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Fred's Fairy Dell

Saturday, 17th January 2004
Richard Bell's Wild West Yorkshire nature diary

first design - tendrilsThe first scene I've to paint for our local amateur production of Snow White is the opening one: a fairy dell. In fact, thanks to a slight twist in the old tradition of pantomime, the fairy is played by Fred, in a pink dress, complete with wings. But magic is magic and we want this scene to get people into a mood where they suspend disbelief for the evening. With Fred in his pink dress, that's going to take some doing.

He has a pink-with-gold-spots fly agaric toadstool to sit on, in the centre of the scene.

My first thought as to how to paint the backdrop was that fairies are associated with life and growth. I thought of Richard Dadd's Victorian vision The Fairy Feller's Master Stroke (1855-64) set amongst the grasses on an intensely observed patch of the woodland floor. Too sinsister. And I thought of Shakespeare's:

I know a bank where the wild thyme blows,
Where oxlips and the nodding violet grows,
Quite over-canopied with luscious woodbine,
With sweet musk-roses and with eglantine.

A Midsummer Night’s Dream. Act ii. Sc. 1.

No, that's going to be a bit too botanical and, away from my computer and books, I can't think what sort of plant eglantine is. I start sketching the tendrils and fruits (above) but realise this is going to be too fussy. The design runs across a screen of four 8 ft flats. I need some structure.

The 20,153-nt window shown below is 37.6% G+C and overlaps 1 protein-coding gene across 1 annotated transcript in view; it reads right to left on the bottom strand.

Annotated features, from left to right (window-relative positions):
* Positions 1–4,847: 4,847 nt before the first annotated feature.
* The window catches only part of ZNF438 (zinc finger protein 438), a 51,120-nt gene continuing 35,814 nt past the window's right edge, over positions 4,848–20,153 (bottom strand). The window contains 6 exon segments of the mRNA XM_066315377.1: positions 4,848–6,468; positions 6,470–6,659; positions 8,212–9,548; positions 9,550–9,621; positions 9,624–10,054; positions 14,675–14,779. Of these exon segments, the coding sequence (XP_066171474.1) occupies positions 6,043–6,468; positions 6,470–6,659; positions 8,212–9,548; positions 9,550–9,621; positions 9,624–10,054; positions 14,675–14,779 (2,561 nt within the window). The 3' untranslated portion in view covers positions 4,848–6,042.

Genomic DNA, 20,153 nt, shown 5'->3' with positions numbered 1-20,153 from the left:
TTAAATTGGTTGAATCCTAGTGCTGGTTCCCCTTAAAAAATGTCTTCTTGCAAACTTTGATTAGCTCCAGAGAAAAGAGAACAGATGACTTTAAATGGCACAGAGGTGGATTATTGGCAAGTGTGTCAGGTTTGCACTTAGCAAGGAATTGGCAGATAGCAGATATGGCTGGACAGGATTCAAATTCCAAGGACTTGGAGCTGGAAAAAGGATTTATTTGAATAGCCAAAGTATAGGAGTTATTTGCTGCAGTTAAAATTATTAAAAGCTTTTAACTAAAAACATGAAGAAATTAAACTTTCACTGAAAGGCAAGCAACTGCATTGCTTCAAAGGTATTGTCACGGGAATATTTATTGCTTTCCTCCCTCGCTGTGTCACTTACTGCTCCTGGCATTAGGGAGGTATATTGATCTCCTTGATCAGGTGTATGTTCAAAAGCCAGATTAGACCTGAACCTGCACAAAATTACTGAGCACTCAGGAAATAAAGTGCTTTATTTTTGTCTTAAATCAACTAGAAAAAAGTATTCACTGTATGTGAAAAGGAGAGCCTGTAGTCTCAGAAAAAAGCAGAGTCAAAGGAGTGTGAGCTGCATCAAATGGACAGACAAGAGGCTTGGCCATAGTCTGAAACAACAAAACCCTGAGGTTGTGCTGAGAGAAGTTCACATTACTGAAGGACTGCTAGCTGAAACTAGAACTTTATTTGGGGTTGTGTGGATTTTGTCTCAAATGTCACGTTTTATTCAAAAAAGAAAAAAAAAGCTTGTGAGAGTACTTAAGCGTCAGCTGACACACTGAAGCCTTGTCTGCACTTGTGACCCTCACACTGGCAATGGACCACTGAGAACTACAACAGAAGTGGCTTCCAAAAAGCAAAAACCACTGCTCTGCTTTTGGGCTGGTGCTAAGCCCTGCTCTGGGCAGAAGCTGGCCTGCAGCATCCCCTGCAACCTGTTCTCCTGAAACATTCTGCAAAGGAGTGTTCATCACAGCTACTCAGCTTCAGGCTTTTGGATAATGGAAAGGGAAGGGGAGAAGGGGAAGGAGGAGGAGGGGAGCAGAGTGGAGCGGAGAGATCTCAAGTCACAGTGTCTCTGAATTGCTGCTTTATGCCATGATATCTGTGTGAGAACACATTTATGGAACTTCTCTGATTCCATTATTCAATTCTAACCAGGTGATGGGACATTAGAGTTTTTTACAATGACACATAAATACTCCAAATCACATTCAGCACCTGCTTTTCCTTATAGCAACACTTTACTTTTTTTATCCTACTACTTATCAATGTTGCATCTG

Old Oak

old tree

With A Midsummer Night's Dream at the back of my mind it seems obvious that the structure in a woodland scene would be provided by a tree. As Treebeard the Ent has recently appeared in The Lord of the Rings movies perhaps the audience could accept that a tree could be a friendly familiar of a fairy, not a scary haunted old oak. But, no, it has too much of a Halloween look to it.

Fairy dell

So this is more or less how it turned out: a kind of bower, bedecked with buttercups and bluebells (there's a Fairy Buttercup and a Fairy Bluebell in the story) and some giant-sized purple agarics as bookends, framing the central one. That should hint at the sort of mass-hallucigenic sort of evening of entertainment the audience should expect . . . next page

Richard Bell

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